Don’t interview only the customers with positive experiences. Talking to customers and prospects who had a negative experience will shed light on what problems your product or service can’t solve or fix.

SurveyPalace provides a nice functionality allowing you to set up post-purchase surveys which can be used to collect some data on your customers to use for persona building:

Step 3: Use Tools

Once you have all the information you need, it’s time to start putting your buyer personas together. Give each persona a unique name that captures the essence of the customer they describe, like “Mr. Corporate,” or “All American.” Then build a story around the name. There are fantastic tools and templates online that can help you successfully create a buyer persona. Once they’re solidified, print them out and distribute them to your team.

Make My Persona by Hubspot

This is a nice step-by-step tool allowing to create and save buyer personas for free. You can pick an avatar to better relate to your persona by visualizing it and then put it in their details you have collected earlier (including age, education, occupation, etc.)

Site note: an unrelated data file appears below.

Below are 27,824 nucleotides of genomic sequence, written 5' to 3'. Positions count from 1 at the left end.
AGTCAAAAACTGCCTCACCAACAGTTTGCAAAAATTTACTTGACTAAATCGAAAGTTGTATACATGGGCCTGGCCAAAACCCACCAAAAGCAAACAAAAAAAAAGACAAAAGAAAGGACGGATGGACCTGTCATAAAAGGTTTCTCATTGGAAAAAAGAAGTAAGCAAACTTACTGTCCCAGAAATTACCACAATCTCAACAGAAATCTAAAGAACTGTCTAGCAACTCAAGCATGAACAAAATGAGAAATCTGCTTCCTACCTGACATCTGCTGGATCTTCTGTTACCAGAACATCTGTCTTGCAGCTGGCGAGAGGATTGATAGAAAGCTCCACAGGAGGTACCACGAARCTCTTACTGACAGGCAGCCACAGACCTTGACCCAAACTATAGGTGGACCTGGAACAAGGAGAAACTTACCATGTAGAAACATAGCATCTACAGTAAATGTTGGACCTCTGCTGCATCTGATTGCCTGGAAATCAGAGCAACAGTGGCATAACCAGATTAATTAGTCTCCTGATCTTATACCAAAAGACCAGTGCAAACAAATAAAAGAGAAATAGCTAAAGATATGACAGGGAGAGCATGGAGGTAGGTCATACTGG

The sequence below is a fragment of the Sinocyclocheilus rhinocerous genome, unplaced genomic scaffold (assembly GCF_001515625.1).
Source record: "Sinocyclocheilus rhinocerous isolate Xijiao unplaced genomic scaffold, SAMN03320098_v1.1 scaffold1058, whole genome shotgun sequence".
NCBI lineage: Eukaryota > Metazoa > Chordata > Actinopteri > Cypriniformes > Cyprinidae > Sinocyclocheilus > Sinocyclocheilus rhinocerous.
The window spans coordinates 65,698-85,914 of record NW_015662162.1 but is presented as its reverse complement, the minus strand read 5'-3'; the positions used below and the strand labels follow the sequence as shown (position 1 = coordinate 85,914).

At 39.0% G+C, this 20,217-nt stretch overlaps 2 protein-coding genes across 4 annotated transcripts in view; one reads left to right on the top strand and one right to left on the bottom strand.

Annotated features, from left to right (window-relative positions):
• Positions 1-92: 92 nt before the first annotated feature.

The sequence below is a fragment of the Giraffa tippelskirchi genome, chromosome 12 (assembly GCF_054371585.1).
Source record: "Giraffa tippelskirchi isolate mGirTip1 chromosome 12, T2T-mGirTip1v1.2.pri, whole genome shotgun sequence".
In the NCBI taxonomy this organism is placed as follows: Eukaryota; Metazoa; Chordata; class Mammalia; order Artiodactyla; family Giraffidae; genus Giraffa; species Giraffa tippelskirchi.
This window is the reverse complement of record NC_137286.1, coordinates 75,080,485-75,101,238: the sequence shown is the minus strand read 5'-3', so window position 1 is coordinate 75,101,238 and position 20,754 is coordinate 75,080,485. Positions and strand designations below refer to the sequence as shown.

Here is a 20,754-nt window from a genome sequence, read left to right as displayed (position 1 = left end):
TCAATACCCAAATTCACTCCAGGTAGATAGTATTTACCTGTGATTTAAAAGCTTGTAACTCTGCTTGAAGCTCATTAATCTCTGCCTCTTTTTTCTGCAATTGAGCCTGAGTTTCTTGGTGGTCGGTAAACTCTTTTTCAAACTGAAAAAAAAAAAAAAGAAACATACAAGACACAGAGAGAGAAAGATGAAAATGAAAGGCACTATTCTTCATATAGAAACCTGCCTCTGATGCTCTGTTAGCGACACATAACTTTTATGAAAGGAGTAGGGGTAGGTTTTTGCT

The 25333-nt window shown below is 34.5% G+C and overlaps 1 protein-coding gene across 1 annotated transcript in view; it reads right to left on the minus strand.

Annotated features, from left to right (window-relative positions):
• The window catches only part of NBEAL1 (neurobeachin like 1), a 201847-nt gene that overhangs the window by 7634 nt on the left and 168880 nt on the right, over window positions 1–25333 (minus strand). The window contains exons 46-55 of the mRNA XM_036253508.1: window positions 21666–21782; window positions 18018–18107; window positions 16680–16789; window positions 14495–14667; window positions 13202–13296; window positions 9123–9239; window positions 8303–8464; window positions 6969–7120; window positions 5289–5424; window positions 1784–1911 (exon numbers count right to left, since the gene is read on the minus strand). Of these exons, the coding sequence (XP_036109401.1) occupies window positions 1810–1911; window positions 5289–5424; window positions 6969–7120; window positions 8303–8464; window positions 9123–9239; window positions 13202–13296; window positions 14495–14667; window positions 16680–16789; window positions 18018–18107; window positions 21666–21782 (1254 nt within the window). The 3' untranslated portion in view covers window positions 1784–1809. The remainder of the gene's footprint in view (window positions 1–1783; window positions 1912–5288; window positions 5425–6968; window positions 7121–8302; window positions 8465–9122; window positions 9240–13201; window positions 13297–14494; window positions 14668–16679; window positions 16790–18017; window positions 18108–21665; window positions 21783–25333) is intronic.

XTensio

This is another tool that lets you create well-designed customer persona profiles. They already have some personas created for you to better understand what yours should look like.

The tool also offers many more marketing templates you’d want to check out including:

  • Persona Comparison Chart
  • Content Strategy Calendar
  • Strengths, Weaknesses, Opportunities, and Threats (SWOT) Analysis

Uxpressia

This persona creating tool takes the whole to the next level allowing all kinds of great features including real-time collaboration, drag-and-drop functionality allowing to customize each profile, name and photo generators, persona comparison and more.

It’s free if you manage one project inside the platform. For agencies offering design and marketing services, there’s an option to upgrade to the professional plan that costs $24 per month.

Whichever tool or template you choose, remember that persona building is not the goal in itself. The real reason to spend time on your buyer persona building is to teach your teams to target them better by being able to relate to them.

By visualizing your customer, giving him/her name and relatable features, you are able to better answer that fundamental marketing question, i.e. “Ok, so how can I help you?”

When we focus so much on clicks and conversions, it’s easy to forget that there are real people behind the numbers. This disconnect is what persona marketing is trying to bridge. Persona building lets you create more relatable content and build more usable websites.

The most important thing to remember is that buyer personas can and will change over time. The interests, needs, and challenges of your current potential customer will evolve, and it’s essential to keep your buyer personas up to date.

Keep in touch with your customers – who they are, what they like, and what they need, and stay in contact with the latest industry news and trends to keep your buyer personas relevant.